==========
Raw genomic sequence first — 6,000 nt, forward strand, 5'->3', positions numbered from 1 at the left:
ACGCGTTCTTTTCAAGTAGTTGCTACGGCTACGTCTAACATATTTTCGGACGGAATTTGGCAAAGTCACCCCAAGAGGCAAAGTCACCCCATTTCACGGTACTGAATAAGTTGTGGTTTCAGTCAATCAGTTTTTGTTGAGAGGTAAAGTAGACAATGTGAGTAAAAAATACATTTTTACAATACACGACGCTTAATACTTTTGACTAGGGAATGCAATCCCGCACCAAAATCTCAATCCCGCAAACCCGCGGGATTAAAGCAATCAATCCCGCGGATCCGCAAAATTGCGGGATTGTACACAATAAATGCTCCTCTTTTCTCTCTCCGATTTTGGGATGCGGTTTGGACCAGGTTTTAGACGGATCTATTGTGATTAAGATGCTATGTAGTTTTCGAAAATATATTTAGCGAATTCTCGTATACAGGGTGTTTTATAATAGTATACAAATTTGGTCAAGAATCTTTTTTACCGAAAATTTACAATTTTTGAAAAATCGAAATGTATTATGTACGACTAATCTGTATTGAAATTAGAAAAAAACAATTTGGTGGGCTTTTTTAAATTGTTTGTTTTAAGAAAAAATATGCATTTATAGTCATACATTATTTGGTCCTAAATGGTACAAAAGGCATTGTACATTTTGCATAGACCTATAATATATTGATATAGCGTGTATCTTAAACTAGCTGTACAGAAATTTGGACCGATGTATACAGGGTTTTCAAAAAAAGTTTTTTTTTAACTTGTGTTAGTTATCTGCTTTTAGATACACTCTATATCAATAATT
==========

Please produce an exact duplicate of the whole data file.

Raw genomic sequence first — 6,000 nt, forward strand, 5'->3', positions numbered from 1 at the left:
ACGCGTTCTTTTCAAGTAGTTGCTACGGCTACGTCTAACATATTTTCGGACGGAATTTGGCAAAGTCACCCCAAGAGGCAAAGTCACCCCATTTCACGGTACTGAATAAGTTGTGGTTTCAGTCAATCAGTTTTTGTTGAGAGGTAAAGTAGACAATGTGAGTAAAAAATACATTTTTACAATACACGACGCTTAATACTTTTGACTAGGGAATGCAATCCCGCACCAAAATCTCAATCCCGCAAACCCGCGGGATTAAAGCAATCAATCCCGCGGATCCGCAAAATTGCGGGATTGTACACAATAAATGCTCCTCTTTTCTCTCTCCGATTTTGGGATGCGGTTTGGACCAGGTTTTAGACGGATCTATTGTGATTAAGATGCTATGTAGTTTTCGAAAATATATTTAGCGAATTCTCGTATACAGGGTGTTTTATAATAGTATACAAATTTGGTCAAGAATCTTTTTTACCGAAAATTTACAATTTTTGAAAAATCGAAATGTATTATGTACGACTAATCTGTATTGAAATTAGAAAAAAACAATTTGGTGGGCTTTTTTAAATTGTTTGTTTTAAGAAAAAATATGCATTTATAGTCATACATTATTTGGTCCTAAATGGTACAAAAGGCATTGTACATTTTGCATAGACCTATAATATATTGATATAGCGTGTATCTTAAACTAGCTGTACAGAAATTTGGACCGATGTATACAGGGTTTTCAAAAAAAGTTTTTTTTTAACTTGTGTTAGTTATCTGCTTTTAGATACACTCTATATCAATAATT